The Senate voted 51-49 against a bill supporting the Biden Administration’s request for $106 billion in budget authorization, including $61.4 billion for Ukraine; assistance for Israel, Taiwan, and allies in the Asia-Pacific region; and funds for border security.

Sixty votes were required for the cloture motion cutting off debate and advancing the measure. All Republicans voted No. All Democrats voted Yes; however, indepdendent Sen. Bernie Sanders of Vermont objected because of the aid to Israel.

While the measure was largely symbolic — all appropriations bills must be initiated in the House — support for the proposal would have sent a notable signal to the lower Chamber, where hard-right Republicans and Trumpists have blocked any further aid to Ukraine since September.

During the Russian invasion, Congress has allocated $111 billion to assist Ukraine, including $67 billion in military procurement funding, $27 billion for economic and civil assistance, and $10 billion for humanitarian aid.

However, Budget Director Young wrote Congressional leaders on Monday that all of the aid except about 3% of military funding has been spent.

I want to be clear: without congressional action, by the end of the year we will run out of resources to procure more weapons and equipment for Ukraine and to provide equipment from U.S. military stocks. There is no magical pot of funding available to meet this moment. We are out of money and nearly out of time.

Hours before the vote, US President Joe Biden said, “Make no mistake: Today’s vote’s going to be long remembered, and history is going to judge harshly those who turned their backs on freedom’s cause.” He noted that Republicans are “willing to literally kneecap Ukraine on the battlefield and damage our national security in the process”.

National Security Advisor Jake Sullivan said Ukraine’s “ability to advance and their ability to defend will be substantially constrained” by the Republican blockade.

He observed that Vladimir Putin of Russia has “been quite public and vocal about his notion that if military aid from the United States ceases, it will mean that Russia will defeat Ukraine”.

The defeat of the proposal was ensured on Tuesday when Senate Minority Leader Mitch McConnell, who had ensured bipartisan support for aid to Kyiv, reversed his position. He said priority must be given to draconian border measures, punishing asylum seekers and migrants.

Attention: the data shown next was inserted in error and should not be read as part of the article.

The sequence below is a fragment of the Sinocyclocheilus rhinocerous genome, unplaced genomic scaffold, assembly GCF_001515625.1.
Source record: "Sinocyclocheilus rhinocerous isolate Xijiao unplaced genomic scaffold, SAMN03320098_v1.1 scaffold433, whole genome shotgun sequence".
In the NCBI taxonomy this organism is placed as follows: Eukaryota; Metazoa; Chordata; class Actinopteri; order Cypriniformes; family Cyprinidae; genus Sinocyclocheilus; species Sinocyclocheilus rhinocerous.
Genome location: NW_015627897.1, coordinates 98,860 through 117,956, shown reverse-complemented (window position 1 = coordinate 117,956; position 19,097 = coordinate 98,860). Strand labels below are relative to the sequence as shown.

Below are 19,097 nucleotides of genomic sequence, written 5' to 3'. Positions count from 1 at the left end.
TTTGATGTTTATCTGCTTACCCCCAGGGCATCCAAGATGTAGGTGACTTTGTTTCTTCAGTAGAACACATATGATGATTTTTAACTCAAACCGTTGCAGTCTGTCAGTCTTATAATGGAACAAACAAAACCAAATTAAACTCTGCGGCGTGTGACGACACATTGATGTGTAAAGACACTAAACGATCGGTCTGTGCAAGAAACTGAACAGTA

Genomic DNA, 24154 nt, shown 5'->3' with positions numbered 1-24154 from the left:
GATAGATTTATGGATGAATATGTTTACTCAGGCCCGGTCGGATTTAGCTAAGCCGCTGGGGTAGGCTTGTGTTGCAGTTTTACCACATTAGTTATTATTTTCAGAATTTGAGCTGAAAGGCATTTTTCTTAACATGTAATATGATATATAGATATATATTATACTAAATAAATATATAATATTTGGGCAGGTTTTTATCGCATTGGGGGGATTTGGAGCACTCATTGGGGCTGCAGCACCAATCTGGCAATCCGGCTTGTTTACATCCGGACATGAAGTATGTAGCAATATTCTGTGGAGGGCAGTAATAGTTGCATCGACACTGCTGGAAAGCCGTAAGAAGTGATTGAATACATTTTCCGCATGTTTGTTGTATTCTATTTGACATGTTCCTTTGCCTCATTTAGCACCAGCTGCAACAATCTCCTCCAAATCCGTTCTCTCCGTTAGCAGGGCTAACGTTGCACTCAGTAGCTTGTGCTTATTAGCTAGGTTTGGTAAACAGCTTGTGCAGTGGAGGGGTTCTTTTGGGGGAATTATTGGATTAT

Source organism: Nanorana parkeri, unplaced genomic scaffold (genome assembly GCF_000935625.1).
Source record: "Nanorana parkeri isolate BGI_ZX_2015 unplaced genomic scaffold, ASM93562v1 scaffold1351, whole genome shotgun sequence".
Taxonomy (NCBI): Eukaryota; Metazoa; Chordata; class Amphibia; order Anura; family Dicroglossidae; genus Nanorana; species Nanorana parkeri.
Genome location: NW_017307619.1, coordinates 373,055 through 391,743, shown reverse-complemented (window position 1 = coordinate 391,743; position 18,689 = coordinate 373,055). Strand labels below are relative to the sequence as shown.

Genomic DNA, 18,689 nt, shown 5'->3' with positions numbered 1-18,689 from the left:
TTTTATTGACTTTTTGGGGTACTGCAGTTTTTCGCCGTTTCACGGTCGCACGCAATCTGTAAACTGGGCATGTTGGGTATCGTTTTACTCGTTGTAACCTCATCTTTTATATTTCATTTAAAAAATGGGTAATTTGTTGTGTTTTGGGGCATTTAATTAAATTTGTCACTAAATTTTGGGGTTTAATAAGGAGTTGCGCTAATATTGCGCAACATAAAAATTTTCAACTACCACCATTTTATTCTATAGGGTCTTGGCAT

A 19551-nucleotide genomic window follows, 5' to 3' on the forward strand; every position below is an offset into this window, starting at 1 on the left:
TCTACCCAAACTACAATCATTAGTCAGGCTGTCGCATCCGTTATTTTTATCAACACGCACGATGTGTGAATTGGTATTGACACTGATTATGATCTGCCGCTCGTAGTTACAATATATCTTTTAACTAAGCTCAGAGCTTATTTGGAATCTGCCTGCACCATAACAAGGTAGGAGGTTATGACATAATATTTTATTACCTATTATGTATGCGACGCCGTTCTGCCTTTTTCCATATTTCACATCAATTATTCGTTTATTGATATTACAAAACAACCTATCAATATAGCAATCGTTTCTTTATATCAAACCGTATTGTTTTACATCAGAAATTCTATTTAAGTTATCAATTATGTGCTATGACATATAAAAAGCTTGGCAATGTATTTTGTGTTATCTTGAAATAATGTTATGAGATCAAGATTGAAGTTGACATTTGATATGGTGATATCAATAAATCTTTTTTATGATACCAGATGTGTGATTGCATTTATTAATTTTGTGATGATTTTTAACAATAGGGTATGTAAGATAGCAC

McConnell tried to shift blame to Democrats on Wednesday, maintaining the blackmail over Ukraine assistance, by falsely portraying the US of having “open borders”.

Apparently some of our colleagues would rather let Russia trample a sovereign nation in Europe than do what it takes to enforce America’s own sovereign borders. They’re convinced open borders are worth jeopardizing security around the world.

Sen. Brian Schatz of Hawaii responded, “You can’t say ‘I’m for Ukraine, but only if I get this wholly unrelated policy enacted.’ You can’t be for stopping Putin from taking over a country by force and then vote against providing Ukraine the resources to do just that.”

Pentagon Promises Support Through Winter

The Pentagon says it will continue to support Ukraine through the winter with the remaining $4.8 billion of authority for weapons from US stocks.

The State Department announced another $175 million package, including additional ammunition for HIMARS rocket systems, air defense munitions, artillery ammunition, and other military equipment.

The Administration also showed its support through a meeting between National Security Advisor Sullivan and Ukraine’s senior officials: Defense Minister Rustem Umerov, Presidential Chief of Staff Andriy Yermak, and Chairman of Parliament Ruslan Stefanchuk.

The Ukrainian officials met several Republican senators and leading House members, including Speaker Johnson, in separate sessions. Despite the GOP’s No vote over aid, Yermak “thanked the senators for the support of Ukraine by the Congress, which is highly appreciated in our country”.

However, Democratic Sen. Patty Murray of Washington, the chair of the Appropriations Committee, warned, “The clock is ticking. Aid for our allies in Ukraine has run dry and the whole world is now watching to see if the US is now capable of standing by all its allies in times of need.”

Kyiv’s latest request includes air defense systems, F-16 and F-18 Hornet fighter jets, drones, and Apache and Blackhawk helicopters.

Ukraine is also requesting further supply of Abrams heavy battle tanks, 155-millimeter artillery, and long-range ATACMS missiles.